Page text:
Careers advice: Tackling the video interview

31 July 2017

In our latest careers blog Lisa Carr from our alumni careers team examines trends in the use of video interviewing and shares her tips for success.

Around 80% of large employers use video interviewing as part of their selection process. As well as skype interviewing, there is a growing trend for employers to ask candidates to pre-record interviews using automated interview software. Intended originally for volume recruitment, this is now spreading to higher level jobs. A recent report by Sonru, a major software supplier, showed that 42% of roles applied for using video interviews were for experienced hires and 8% for senior management.

It’s likely to be only a matter of time before we see video interviewing become a mainstream part of the recruitment process. If your last experience of interviewing was a face-to-face or telephone interview, you may be feeling a little nervous. Here’s the lowdown on what to expect and how to shine.

Most employers use recorded video interviews at an early stage of selection. Typically you will be given a login to a portal and a deadline of a few days to record and submit your interview. You will be presented with a list of written interview questions one at a time, with a set time to read and respond to the questions – this might be 30 seconds to read and 1 or 2 minutes to respond. The employer will review your interview at their leisure and may share it with other recruiters.

You are usually given a practice question but cannot review or re-record your answers. Getting it right first time is therefore essential. You must also make a good impression quickly as the recruiter may only view a couple of minutes of footage before deciding whether to move on to the next candidate. Here’s how:

Set the scene
Recruiters make judgements based on visual clues. In face to face interviews this might be how you dress and your body language. In a video interview, a strong impression will also be formed by the room you are in. What does the room say about you? Choose a neutral canvas and remove clutter and distractions. If books or pictures are on display, make sure they look professional. Ensure your desk and chair give you a good posture (avoid swivel chairs if possible).

Practice makes perfect
It’s vital to use the interview practice facility to familiarise yourself with the process and to check how you look and sound. You can also practise your video interviewing technique for free on the interview4me website.

Sort your technology
You may be given the choice of recording your interview on a laptop, tablet or phone. Consider which will look best on screen and have the most reliable internet connection. You should be able to perform a test beforehand to check your device is compatible and your audio and video optimised. Ensure your battery is fully charged and that automatic updates and chat boxes are disabled. You don’t want your computer to reconfigure mid interview.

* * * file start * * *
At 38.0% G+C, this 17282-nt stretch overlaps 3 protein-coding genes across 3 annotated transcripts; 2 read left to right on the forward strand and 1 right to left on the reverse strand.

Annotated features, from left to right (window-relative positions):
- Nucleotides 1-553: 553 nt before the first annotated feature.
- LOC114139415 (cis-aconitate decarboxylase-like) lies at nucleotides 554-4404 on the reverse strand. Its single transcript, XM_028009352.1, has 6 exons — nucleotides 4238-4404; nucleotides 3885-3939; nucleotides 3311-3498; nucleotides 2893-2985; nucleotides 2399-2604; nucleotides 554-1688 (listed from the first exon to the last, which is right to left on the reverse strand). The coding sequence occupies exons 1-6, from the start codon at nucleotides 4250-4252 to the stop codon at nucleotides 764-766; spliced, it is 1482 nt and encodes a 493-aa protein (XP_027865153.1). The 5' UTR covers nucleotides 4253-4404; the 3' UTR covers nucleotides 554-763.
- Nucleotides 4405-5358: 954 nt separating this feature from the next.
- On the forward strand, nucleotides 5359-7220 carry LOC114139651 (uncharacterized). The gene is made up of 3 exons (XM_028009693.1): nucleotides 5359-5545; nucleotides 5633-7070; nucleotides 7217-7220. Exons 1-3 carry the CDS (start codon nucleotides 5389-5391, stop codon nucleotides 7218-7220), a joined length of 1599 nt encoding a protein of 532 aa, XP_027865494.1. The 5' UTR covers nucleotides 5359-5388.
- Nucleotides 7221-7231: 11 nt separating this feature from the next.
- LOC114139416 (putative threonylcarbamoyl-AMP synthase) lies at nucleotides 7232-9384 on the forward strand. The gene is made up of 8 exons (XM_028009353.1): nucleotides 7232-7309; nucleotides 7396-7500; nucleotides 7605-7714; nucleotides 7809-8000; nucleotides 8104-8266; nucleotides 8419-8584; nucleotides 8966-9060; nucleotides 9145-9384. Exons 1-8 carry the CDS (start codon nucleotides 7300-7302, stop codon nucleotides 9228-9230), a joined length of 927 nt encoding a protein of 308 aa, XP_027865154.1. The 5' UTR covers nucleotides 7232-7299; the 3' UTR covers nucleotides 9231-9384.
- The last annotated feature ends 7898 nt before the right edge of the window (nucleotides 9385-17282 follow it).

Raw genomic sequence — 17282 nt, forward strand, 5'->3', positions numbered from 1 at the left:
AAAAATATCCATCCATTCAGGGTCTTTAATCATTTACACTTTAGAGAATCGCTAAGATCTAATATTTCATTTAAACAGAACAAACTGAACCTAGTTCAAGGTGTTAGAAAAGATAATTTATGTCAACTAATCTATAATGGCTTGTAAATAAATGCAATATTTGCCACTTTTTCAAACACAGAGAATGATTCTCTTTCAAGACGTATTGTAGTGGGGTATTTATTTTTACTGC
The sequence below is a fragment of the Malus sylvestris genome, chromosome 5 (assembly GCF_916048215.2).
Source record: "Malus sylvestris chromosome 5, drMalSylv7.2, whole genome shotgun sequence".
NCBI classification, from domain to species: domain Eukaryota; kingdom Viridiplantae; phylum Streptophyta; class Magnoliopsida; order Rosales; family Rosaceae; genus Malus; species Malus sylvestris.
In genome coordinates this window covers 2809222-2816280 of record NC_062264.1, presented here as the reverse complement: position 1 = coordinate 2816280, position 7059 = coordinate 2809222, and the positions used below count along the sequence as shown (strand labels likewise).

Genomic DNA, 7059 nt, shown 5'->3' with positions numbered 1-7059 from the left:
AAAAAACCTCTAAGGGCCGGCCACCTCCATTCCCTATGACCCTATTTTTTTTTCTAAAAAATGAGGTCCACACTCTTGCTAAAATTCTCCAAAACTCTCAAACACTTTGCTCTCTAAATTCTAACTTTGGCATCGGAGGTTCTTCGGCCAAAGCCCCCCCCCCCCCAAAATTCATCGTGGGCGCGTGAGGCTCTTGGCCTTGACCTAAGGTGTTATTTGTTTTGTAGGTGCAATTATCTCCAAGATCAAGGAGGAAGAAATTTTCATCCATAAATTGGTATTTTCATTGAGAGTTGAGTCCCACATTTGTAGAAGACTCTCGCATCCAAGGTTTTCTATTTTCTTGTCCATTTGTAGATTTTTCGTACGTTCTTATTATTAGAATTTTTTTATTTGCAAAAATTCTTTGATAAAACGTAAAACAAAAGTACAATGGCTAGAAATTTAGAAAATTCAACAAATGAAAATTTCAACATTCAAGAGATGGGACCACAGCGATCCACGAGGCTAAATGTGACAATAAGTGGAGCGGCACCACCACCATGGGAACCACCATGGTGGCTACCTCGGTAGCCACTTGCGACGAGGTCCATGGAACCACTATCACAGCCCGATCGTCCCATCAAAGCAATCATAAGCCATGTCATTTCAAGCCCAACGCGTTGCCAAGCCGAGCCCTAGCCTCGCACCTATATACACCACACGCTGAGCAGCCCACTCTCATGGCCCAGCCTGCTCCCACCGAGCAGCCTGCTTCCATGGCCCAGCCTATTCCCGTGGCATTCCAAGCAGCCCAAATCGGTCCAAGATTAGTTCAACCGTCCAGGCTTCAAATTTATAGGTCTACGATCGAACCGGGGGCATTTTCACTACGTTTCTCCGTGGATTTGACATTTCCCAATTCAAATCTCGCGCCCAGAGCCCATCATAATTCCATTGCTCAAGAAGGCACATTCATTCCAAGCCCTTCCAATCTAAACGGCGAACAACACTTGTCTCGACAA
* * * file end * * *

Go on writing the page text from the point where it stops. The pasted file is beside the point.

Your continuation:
video interviewing
Watch your eye contact: Focus on the webcam not the screen

Watch your eye contact
Strong eye contact with the interviewer is a key way to convey confidence and trustworthiness. In a video interview you will need to make eye contact via the webcam (not the screen). By all means refer to notes during the reading time, but avoid checking notes on screen or on the desk whilst you record your answer as this will break eye contact. It is better to take a drink before the interview rather than during it.

Act natural
The automated nature of recorded video interviews can sometimes lead people to appear overly formal and lacking in personality. Try to inject some energy into your voice to convey enthusiasm. Vary your tone to avoid sounding wooden. Don’t forget to smile as this conveys a real sense of warmth and confidence. Avoid exaggerated hand gestures as these can be distracting.

Sell yourself
Getting across your key selling points can be harder in a video interview as you will be limited to set questions with no interviewer follow up and your replies are strictly timed. Some employers ask a final question such as “Is there anything else you would like to add?” or “How did you find this interview?” If so, use this opportunity to sum up your motivation and suitability for the job. If not, ensure you reference your key selling points throughout, having some short snappy phrases prepared to summarise at the end of each question.

Do your due diligence
Traditional interviews with live interviewers give candidates clues to the company’s culture and a chance to ask questions. Not so with recorded interviews. So you will need to rely more on assessing your potential fit for the role and job by using your networks and carrying out your own research. There are tips to how to research employers effectively online and offline in our Careers Management Module.